I am writing to Gary ... but in the while, I built everything and the crypto driver really works. These are the numbers: Without the driver (standard openssl): for i in 128 192 256; do openssl speed -elapsed -evp aes-${i}-cbc ; done You have chosen to measure elapsed time instead of user CPU time. Doing aes-128-cbc for 3s on 16 size blocks: 4140500 aes-128-cbc's in 3.00s Doing aes-128-cbc for 3s on 64 size blocks: 1196387 aes-128-cbc's in 3.00s Doing aes-128-cbc for 3s on 256 size blocks: 312026 aes-128-cbc's in 3.00s Doing aes-128-cbc for 3s on 1024 size blocks: 78846 aes-128-cbc's in 3.00s Doing aes-128-cbc for 3s on 8192 size blocks: 9886 aes-128-cbc's in 3.00s OpenSSL 1.0.2g 1 Mar 2016 built on: reproducible build, date unspecified options:bn(64,32) rc4(ptr,char) des(idx,cisc,16,long) aes(partial) blowfish(ptr) compiler: cc -I. -I.. -I../include -fPIC -DOPENSSL_PIC -DOPENSSL_THREADS -D_REENTRANT -DDSO_DLFCN -DHAVE_DLFCN_H -DL_ENDIAN -g -O2 -fstack-protector-strong -Wformat -Werror=format-security -Wdate-time -D_FORTIFY_SOURCE=2 -Wl,-Bsymbolic-functions -Wl,-z,relro -Wa,--noexecstack -Wall -DOPENSSL_BN_ASM_MONT -DOPENSSL_BN_ASM_GF2m -DSHA1_ASM -DSHA256_ASM -DSHA512_ASM -DAES_ASM -DBSAES_ASM -DGHASH_ASM The 'numbers' are in 1000s of bytes per second processed. type 16 bytes 64 bytes 256 bytes 1024 bytes 8192 bytes aes-128-cbc 22082.67k 25522.92k 26626.22k 26912.77k 26995.37k You have chosen to measure elapsed time instead of user CPU time. Doing aes-192-cbc for 3s on 16 size blocks: 3626398 aes-192-cbc's in 3.00s Doing aes-192-cbc for 3s on 64 size blocks: 1028081 aes-192-cbc's in 3.00s Doing aes-192-cbc for 3s on 256 size blocks: ^[[A266479 aes-192-cbc's in 3.00s Doing aes-192-cbc for 3s on 1024 size blocks: 67186 aes-192-cbc's in 3.00s Doing aes-192-cbc for 3s on 8192 size blocks: 8426 aes-192-cbc's in 3.00s OpenSSL 1.0.2g 1 Mar 2016 built on: reproducible build, date unspecified options:bn(64,32) rc4(ptr,char) des(idx,cisc,16,long) aes(partial) blowfish(ptr) compiler: cc -I. -I.. -I../include -fPIC -DOPENSSL_PIC -DOPENSSL_THREADS -D_REENTRANT -DDSO_DLFCN -DHAVE_DLFCN_H -DL_ENDIAN -g -O2 -fstack-protector-strong -Wformat -Werror=format-security -Wdate-time -D_FORTIFY_SOURCE=2 -Wl,-Bsymbolic-functions -Wl,-z,relro -Wa,--noexecstack -Wall -DOPENSSL_BN_ASM_MONT -DOPENSSL_BN_ASM_GF2m -DSHA1_ASM -DSHA256_ASM -DSHA512_ASM -DAES_ASM -DBSAES_ASM -DGHASH_ASM The 'numbers' are in 1000s of bytes per second processed. type 16 bytes 64 bytes 256 bytes 1024 bytes 8192 bytes aes-192-cbc 19340.79k 21932.39k 22739.54k 22932.82k 23008.60k You have chosen to measure elapsed time instead of user CPU time. Doing aes-256-cbc for 3s on 16 size blocks: 3258679 aes-256-cbc's in 3.00s Doing aes-256-cbc for 3s on 64 size blocks: 910552 aes-256-cbc's in 3.00s Doing aes-256-cbc for 3s on 256 size blocks: 235055 aes-256-cbc's in 3.00s Doing aes-256-cbc for 3s on 1024 size blocks: 59249 aes-256-cbc's in 3.00s Doing aes-256-cbc for 3s on 8192 size blocks: 7422 aes-256-cbc's in 3.00s OpenSSL 1.0.2g 1 Mar 2016 built on: reproducible build, date unspecified options:bn(64,32) rc4(ptr,char) des(idx,cisc,16,long) aes(partial) blowfish(ptr) compiler: cc -I. -I.. -I../include -fPIC -DOPENSSL_PIC -DOPENSSL_THREADS -D_REENTRANT -DDSO_DLFCN -DHAVE_DLFCN_H -DL_ENDIAN -g -O2 -fstack-protector-strong -Wformat -Werror=format-security -Wdate-time -D_FORTIFY_SOURCE=2 -Wl,-Bsymbolic-functions -Wl,-z,relro -Wa,--noexecstack -Wall -DOPENSSL_BN_ASM_MONT -DOPENSSL_BN_ASM_GF2m -DSHA1_ASM -DSHA256_ASM -DSHA512_ASM -DAES_ASM -DBSAES_ASM -DGHASH_ASM The 'numbers' are in 1000s of bytes per second processed. type 16 bytes 64 bytes 256 bytes 1024 bytes 8192 bytes aes-256-cbc 17379.62k 19425.11k 20058.03k 20223.66k 20267.01k With the driver ( to do this I had to compile kernel, cryptodrv and openssl ... with some quirks here and there ): for i in 128 192 256; do ./openssl speed -elapsed -evp aes-${i}-cbc ; done You have chosen to measure elapsed time instead of user CPU time. Doing aes-128-cbc for 3s on 16 size blocks: 97341 aes-128-cbc's in 3.00s Doing aes-128-cbc for 3s on 64 size blocks: 83631 aes-128-cbc's in 3.00s Doing aes-128-cbc for 3s on 256 size blocks: 74013 aes-128-cbc's in 3.00s Doing aes-128-cbc for 3s on 1024 size blocks: 73826 aes-128-cbc's in 3.00s Doing aes-128-cbc for 3s on 8192 size blocks: 45441 aes-128-cbc's in 2.99s Doing aes-128-cbc for 3s on 16384 size blocks: 31972 aes-128-cbc's in 3.00s OpenSSL 1.1.1-dev xx XXX xxxx built on: reproducible build, date unspecified options:bn(64,32) rc4(char) des(long) aes(partial) idea(int) blowfish(ptr) compiler: gcc -DDSO_DLFCN -DHAVE_DLFCN_H -DNDEBUG -DOPENSSL_THREADS -DOPENSSL_NO_STATIC_ENGINE -DOPENSSL_PIC -DOPENSSL_BN_ASM_MONT -DOPENSSL_BN_ASM_GF2m -DSHA1_ASM -DSHA256_ASM -DSHA512_ASM -DAES_ASM -DBSAES_ASM -DGHASH_ASM -DECP_NISTZ256_ASM -DPOLY1305_ASM -DOPENSSLDIR="\"/usr/local/ssl\"" -DENGINESDIR="\"/usr/local/lib/engines-1.1\"" -march=armv7-a -Wa,--noexecstack The 'numbers' are in 1000s of bytes per second processed. type 16 bytes 64 bytes 256 bytes 1024 bytes 8192 bytes 16384 bytes aes-128-cbc 519.15k 1784.13k 6315.78k 25199.27k 124499.22k 174609.75k You have chosen to measure elapsed time instead of user CPU time. Doing aes-192-cbc for 3s on 16 size blocks: 96073 aes-192-cbc's in 3.00s Doing aes-192-cbc for 3s on 64 size blocks: 84094 aes-192-cbc's in 3.00s Doing aes-192-cbc for 3s on 256 size blocks: 74714 aes-192-cbc's in 3.00s Doing aes-192-cbc for 3s on 1024 size blocks: 74362 aes-192-cbc's in 3.00s Doing aes-192-cbc for 3s on 8192 size blocks: 43467 aes-192-cbc's in 3.00s Doing aes-192-cbc for 3s on 16384 size blocks: 29992 aes-192-cbc's in 3.00s OpenSSL 1.1.1-dev xx XXX xxxx built on: reproducible build, date unspecified options:bn(64,32) rc4(char) des(long) aes(partial) idea(int) blowfish(ptr) compiler: gcc -DDSO_DLFCN -DHAVE_DLFCN_H -DNDEBUG -DOPENSSL_THREADS -DOPENSSL_NO_STATIC_ENGINE -DOPENSSL_PIC -DOPENSSL_BN_ASM_MONT -DOPENSSL_BN_ASM_GF2m -DSHA1_ASM -DSHA256_ASM -DSHA512_ASM -DAES_ASM -DBSAES_ASM -DGHASH_ASM -DECP_NISTZ256_ASM -DPOLY1305_ASM -DOPENSSLDIR="\"/usr/local/ssl\"" -DENGINESDIR="\"/usr/local/lib/engines-1.1\"" -march=armv7-a -Wa,--noexecstack The 'numbers' are in 1000s of bytes per second processed. type 16 bytes 64 bytes 256 bytes 1024 bytes 8192 bytes 16384 bytes aes-192-cbc 512.39k 1794.01k 6375.59k 25382.23k 118693.89k 163796.31k You have chosen to measure elapsed time instead of user CPU time. Doing aes-256-cbc for 3s on 16 size blocks: 95306 aes-256-cbc's in 3.00s Doing aes-256-cbc for 3s on 64 size blocks: 84143 aes-256-cbc's in 3.00s Doing aes-256-cbc for 3s on 256 size blocks: 74296 aes-256-cbc's in 3.00s Doing aes-256-cbc for 3s on 1024 size blocks: 73367 aes-256-cbc's in 3.00s Doing aes-256-cbc for 3s on 8192 size blocks: 41361 aes-256-cbc's in 3.00s Doing aes-256-cbc for 3s on 16384 size blocks: 28101 aes-256-cbc's in 3.00s OpenSSL 1.1.1-dev xx XXX xxxx built on: reproducible build, date unspecified options:bn(64,32) rc4(char) des(long) aes(partial) idea(int) blowfish(ptr) compiler: gcc -DDSO_DLFCN -DHAVE_DLFCN_H -DNDEBUG -DOPENSSL_THREADS -DOPENSSL_NO_STATIC_ENGINE -DOPENSSL_PIC -DOPENSSL_BN_ASM_MONT -DOPENSSL_BN_ASM_GF2m -DSHA1_ASM -DSHA256_ASM -DSHA512_ASM -DAES_ASM -DBSAES_ASM -DGHASH_ASM -DECP_NISTZ256_ASM -DPOLY1305_ASM -DOPENSSLDIR="\"/usr/local/ssl\"" -DENGINESDIR="\"/usr/local/lib/engines-1.1\"" -march=armv7-a -Wa,--noexecstack The 'numbers' are in 1000s of bytes per second processed. type 16 bytes 64 bytes 256 bytes 1024 bytes 8192 bytes 16384 bytes aes-256-cbc 508.30k 1795.05k 6339.93k 25042.60k 112943.10k 153468.93k So ... with the R2 I "must" use the hardware help. I will check AF_ALG ... but today hours were not enough ;-)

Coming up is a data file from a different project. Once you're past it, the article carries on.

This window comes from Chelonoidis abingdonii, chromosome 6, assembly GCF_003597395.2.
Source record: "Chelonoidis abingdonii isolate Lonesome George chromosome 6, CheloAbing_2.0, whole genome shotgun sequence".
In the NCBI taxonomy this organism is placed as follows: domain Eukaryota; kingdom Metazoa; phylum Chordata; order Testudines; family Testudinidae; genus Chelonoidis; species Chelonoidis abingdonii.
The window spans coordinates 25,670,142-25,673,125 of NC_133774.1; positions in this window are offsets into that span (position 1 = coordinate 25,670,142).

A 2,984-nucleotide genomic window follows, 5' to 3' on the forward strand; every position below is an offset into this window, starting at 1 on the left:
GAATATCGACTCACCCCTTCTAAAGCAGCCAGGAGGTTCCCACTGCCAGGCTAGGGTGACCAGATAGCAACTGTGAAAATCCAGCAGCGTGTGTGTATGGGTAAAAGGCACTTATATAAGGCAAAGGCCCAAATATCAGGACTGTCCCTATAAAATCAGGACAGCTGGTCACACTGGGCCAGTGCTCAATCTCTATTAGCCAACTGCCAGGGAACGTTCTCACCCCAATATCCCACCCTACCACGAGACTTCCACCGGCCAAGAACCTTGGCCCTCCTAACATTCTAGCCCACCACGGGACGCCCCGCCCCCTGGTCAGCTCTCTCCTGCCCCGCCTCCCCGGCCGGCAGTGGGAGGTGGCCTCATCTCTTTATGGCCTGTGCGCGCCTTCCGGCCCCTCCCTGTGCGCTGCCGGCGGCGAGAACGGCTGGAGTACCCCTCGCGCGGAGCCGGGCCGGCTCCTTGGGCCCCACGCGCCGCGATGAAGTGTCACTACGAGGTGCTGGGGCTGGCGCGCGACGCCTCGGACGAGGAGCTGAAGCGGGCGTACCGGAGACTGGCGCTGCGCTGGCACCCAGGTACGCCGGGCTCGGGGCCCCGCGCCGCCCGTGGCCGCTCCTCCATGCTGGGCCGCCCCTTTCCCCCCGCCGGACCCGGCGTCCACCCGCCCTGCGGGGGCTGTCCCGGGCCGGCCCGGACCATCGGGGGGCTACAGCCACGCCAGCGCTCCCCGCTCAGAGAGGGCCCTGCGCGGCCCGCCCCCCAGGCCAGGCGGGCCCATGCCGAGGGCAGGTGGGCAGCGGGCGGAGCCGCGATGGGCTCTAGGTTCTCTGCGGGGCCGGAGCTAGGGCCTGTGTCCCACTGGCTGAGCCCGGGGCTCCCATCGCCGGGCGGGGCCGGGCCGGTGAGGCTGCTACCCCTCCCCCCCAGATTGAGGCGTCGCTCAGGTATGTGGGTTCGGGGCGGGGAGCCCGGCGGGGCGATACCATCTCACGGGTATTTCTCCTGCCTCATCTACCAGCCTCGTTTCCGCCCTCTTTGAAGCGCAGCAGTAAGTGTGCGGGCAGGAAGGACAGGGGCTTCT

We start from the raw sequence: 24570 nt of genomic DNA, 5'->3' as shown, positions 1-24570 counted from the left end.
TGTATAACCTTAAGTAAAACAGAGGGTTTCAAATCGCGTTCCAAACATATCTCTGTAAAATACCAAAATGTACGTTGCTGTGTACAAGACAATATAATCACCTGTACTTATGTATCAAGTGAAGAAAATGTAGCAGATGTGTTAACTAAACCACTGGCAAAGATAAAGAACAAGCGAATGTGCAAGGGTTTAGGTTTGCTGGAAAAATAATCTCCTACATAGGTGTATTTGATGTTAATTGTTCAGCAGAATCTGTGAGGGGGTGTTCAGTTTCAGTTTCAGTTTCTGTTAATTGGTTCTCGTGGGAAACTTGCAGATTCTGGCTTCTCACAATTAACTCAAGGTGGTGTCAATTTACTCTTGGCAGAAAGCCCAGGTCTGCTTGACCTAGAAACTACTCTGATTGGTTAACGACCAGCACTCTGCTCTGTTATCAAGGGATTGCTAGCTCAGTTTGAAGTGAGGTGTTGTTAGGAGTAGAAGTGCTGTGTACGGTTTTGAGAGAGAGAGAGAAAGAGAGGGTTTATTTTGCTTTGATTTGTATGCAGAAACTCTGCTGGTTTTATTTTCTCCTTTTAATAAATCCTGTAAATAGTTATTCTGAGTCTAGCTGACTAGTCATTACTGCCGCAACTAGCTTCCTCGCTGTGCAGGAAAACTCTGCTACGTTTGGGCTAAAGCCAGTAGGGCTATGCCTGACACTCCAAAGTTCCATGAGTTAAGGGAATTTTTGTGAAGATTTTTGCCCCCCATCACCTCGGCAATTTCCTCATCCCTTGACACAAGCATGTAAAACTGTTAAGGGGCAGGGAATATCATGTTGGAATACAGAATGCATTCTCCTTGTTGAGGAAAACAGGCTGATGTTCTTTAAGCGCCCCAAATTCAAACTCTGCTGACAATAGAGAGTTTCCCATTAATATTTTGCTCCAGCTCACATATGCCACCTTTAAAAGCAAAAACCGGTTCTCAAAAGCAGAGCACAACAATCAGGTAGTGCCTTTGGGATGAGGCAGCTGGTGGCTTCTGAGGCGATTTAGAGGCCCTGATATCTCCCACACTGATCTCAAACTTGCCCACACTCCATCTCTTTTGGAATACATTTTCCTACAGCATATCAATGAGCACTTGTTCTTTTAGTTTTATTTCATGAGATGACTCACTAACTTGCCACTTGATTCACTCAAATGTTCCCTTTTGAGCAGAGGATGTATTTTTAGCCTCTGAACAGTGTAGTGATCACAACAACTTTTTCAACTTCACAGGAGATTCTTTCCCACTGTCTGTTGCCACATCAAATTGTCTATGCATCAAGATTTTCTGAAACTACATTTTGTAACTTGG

14. malvcr